According to Lewis, Arora’s strategy to give credibility to Bankman-Fried was for FTX to create relationships with reputable venture capitalists. The pair set out to raise capital from firms based in the US — not because the exchange needed money, but simply to “ease [FTX’s] way into the minds of others outside of crypto.”

“The argument was, ‘Look how fast we’re growing, the [crypto] market is huge—­and we’re going to be the credible party,’” Arora told Lewis.

Over time Arora became, along with Singh, a sounding board for Bankman-Fried’s investment ideas, according to Lewis. “When there was something new to buy, Sam often found it useful to talk it over with Ramnik and Nishad,” Lewis writes.

In one episode, Lewis recounts how Arora and Singh tried to talk Bankman-Fried out of giving Elon Musk $1 billion to help him with his acquisition of Twitter.

When FTX’s in-house psychiatrist George Lerner made an organisational chart mapping out the roles of all employees, he put Arora “on top of a small pile of people in charge of both raising and investing vast sums of money,” writes Lewis.

Arora was notably the executive in charge of evaluating which insolvent crypto lending companies to try to save in the summer of 2022, after the market collapse sparked by crypto hedge fund Three Arrows Capital’s wipeout. Lewis credits him for putting together FTX’s potential acquisition deals for BlockFi and Voyager Digital.

Witness testimonies at Bankman-Fried’s trial corroborate Lewis’ account. After the collapse of Terra in May 2022, Bankman-Fried, Arora, Singh, Ellison, and Wang held meetings in Singh’s bedroom about needing more capital, according to Singh.

Arora and Bankman-Fried “discussed the idea of acquiring large lending — large sources of capital that may or may not have been lending to customers of the business, groups like Celsius, Voyager, BlockFi, in part to bail out the space and in part to make Alameda have access to more funds to borrow,” said Singh.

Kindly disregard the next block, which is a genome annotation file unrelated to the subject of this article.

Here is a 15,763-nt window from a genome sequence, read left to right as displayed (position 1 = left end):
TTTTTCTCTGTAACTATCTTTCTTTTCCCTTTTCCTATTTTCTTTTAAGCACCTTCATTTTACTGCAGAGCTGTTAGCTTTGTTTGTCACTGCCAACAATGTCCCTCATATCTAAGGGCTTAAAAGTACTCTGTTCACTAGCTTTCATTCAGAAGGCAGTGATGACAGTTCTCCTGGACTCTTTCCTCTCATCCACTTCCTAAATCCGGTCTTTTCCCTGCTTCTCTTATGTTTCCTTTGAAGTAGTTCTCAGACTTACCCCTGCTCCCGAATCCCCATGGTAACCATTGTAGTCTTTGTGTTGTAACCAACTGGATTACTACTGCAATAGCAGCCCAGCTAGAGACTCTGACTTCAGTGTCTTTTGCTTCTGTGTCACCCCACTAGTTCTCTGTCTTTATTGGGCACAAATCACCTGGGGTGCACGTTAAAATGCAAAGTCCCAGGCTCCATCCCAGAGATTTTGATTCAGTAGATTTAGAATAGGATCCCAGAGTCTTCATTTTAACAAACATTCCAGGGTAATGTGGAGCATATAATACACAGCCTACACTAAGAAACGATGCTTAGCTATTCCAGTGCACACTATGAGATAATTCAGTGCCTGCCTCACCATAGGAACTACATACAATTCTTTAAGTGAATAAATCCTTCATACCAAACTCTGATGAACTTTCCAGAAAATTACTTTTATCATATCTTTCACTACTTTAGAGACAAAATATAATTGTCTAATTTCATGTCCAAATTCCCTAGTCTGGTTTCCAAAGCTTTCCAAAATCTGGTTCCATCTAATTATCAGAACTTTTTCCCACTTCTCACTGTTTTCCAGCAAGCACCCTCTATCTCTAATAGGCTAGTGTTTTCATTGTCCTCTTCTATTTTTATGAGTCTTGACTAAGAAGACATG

When Singh learned in September 2022 that FTX was short several billion dollars, he asked Bankman-Fried whether he would finally, seriously consider cutting costs. Bankman-Fried said he was “working on that with Ramnik,” testified Singh.

Bankman-Fried went to the Middle East with Arora and Anthony Scaramucci to try and raise money, according to Singh. Ellison said during her own testimony that Bankman-Fried solicited emergency funding from Saudi Crown Prince Mohammed bin Salman.

Nevertheless, it appears that Arora was kept in the dark with regard to Alameda’s habit of using FTX customer money to pay for expenses and loans.

According to Lewis, Arora couldn’t understand why Bankman-Fried felt like he needed to “urgently” raise funds when, in November 2022, FTX customers began pulling hundreds of millions out of the exchange.

“Ramnik could see that money was leaving FTX, but he didn’t view it as a big deal,” writes Lewis. “The customers might panic and pull out all their money. But once they realised that there was nothing to panic about, they’d return, and their money would too.”

Per Lewis, the reason Arora was never told about the use of customer funds was because Bankman-Fried’s inner circle believed he would tell his wife. “The effective altruists might have expanded their circle of trust by one, [Arora] thought, but not two” Lewis writes.

Arora did not return requests for comment for this story.